Griddled pork tenderloin with crushed broad beans

Thomasina Miers' griddled pork tenderloin with crushed broad beans: 'An easy way to impress friends.'
Thomasina Miers’ griddled pork tenderloin with crushed broad beans: ‘An easy way to impress friends.’Photograph: Louise Hagger for the Guardian. Food styling: Emily Kydd

The beans are laced with herbs, poached garlic and lemon, and make a comforting cloak for the juicy, smoky pork. An easy way to impress friends. Serves four to six.



2 cloves garlic, peeled and roughly chopped
Sea salt and black pepper
3 bay leaves, roughly chopped
1 heaped tsp fennel seeds
½ tsp black peppercorns
½ tsp dried chilli flakes (Turkish, ideally)
A few sprigs fresh thyme, picked and roughly chopped
A few sprigs fresh rosemary, picked and roughly chopped



50g dark brown sugar
2 tbsp balsamic vinegar
800g pork loin fillet
Olive oil



For the broad bean puree
4 cloves garlic, peeled, cut in half lengthways and green core removed
2 bay leaves
300ml single cream
400g podded broad beans (fresh or frozen)
A squeeze of lemon
1 handful each fresh dill and mint, picked and roughly chopped
1 small handful pine nuts, toasted



Crush the garlic in a mortar with half a teaspoon of flaky sea salt. Add the bay leaves, fennel, peppercorns and chilli, grind for a few minutes, then work in the herbs. Stir in the sugar and vinegar, then rub into the pork with a few tablespoons of oil. Put in the fridge to marinate for an hour.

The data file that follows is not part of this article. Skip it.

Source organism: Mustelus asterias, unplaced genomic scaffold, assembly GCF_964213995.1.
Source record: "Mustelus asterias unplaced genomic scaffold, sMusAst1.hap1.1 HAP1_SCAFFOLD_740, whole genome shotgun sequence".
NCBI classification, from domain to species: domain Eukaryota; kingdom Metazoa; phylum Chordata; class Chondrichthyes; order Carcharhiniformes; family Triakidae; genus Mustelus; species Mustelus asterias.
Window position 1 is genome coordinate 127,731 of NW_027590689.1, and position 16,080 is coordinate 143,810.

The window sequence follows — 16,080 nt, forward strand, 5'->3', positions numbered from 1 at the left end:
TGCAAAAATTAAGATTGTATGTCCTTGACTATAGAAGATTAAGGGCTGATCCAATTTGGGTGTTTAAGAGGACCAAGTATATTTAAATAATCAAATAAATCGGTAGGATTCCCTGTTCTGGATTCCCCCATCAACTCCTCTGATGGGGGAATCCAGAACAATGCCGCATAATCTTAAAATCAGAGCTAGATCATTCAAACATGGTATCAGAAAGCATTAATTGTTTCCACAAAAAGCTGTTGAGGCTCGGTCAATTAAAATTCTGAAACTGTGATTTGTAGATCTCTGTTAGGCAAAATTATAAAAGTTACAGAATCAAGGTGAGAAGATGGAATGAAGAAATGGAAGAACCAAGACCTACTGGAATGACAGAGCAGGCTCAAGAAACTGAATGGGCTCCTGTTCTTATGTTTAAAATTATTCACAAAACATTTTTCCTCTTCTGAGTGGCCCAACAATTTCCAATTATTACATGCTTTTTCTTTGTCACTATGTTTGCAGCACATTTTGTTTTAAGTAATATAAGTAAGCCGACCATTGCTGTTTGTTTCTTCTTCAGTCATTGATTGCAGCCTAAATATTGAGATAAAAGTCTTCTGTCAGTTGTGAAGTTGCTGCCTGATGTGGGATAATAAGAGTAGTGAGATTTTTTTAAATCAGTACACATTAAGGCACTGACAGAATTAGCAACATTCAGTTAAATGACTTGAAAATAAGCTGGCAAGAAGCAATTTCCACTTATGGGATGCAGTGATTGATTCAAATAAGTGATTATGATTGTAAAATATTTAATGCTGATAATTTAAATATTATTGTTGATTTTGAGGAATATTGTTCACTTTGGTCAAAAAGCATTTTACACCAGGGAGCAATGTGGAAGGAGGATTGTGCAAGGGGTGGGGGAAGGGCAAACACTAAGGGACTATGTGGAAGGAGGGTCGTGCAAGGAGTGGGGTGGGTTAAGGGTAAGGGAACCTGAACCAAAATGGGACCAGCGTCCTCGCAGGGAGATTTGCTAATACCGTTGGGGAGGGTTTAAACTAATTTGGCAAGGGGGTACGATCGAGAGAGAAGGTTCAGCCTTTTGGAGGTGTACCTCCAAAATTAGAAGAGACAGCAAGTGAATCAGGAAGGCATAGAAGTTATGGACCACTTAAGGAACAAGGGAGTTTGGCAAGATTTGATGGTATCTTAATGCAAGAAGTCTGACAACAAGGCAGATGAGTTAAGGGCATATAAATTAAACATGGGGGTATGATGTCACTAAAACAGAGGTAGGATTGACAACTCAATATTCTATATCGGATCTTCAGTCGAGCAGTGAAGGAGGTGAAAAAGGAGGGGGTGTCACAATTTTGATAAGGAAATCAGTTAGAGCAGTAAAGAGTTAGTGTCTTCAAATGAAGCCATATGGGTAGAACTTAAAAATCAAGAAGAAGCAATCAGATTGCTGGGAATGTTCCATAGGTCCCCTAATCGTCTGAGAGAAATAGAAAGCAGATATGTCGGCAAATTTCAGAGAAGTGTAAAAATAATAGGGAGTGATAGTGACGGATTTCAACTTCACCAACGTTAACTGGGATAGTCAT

Put the garlic in a pan with the bay and cream, and bring slowly to a boil. Turn down the heat and simmer gently until the garlic is soft, about 10 minutes. Discard the bay and blitz the garlic and cream with a stick blender. Return to the heat and simmer gently while you cook the beans in a pan of salted water for a few minutes, until just tender.



Drain the beans, add to the cream mix and blitz until half the beans are crushed and the rest retain some shape. Season, add the herbs and a squeeze of lemon, and keep warm.



Heat a griddle pan on a medium heat. Rub the fillets in oil and season well, then grill for about 10 minutes in all, brushing frequently with the oily marinade, until blackened and glazed all over. Remove from the heat, leave to rest for five minutes, then cut a piece in half – if it needs more cooking, slap it back on the griddle. Cut the fillets into avocado-length slices, then cut each slice diagonally in half. Serve with the warm broad bean mix, the meat’s resting juices, a few extra herbs and a scattering of pine nuts.

And for the rest of the week

I can drink gazpacho at any time of day, though I particularly like it for breakfast when I’ve overdone things the night before – it’s a really refreshing, and also filling, alternative to toast. The bean puree is gorgeous tossed just as it is into spaghetti; before serving, scatter in a few extra herbs and olive oil to liven it up. Cut leftover pork into wafer-thin slices, and toss into a stir-fry or eat cold for lunch with apple chutney and a few salads.



• Thomasina Miers is co-owner of the Wahaca group of Mexican restaurants.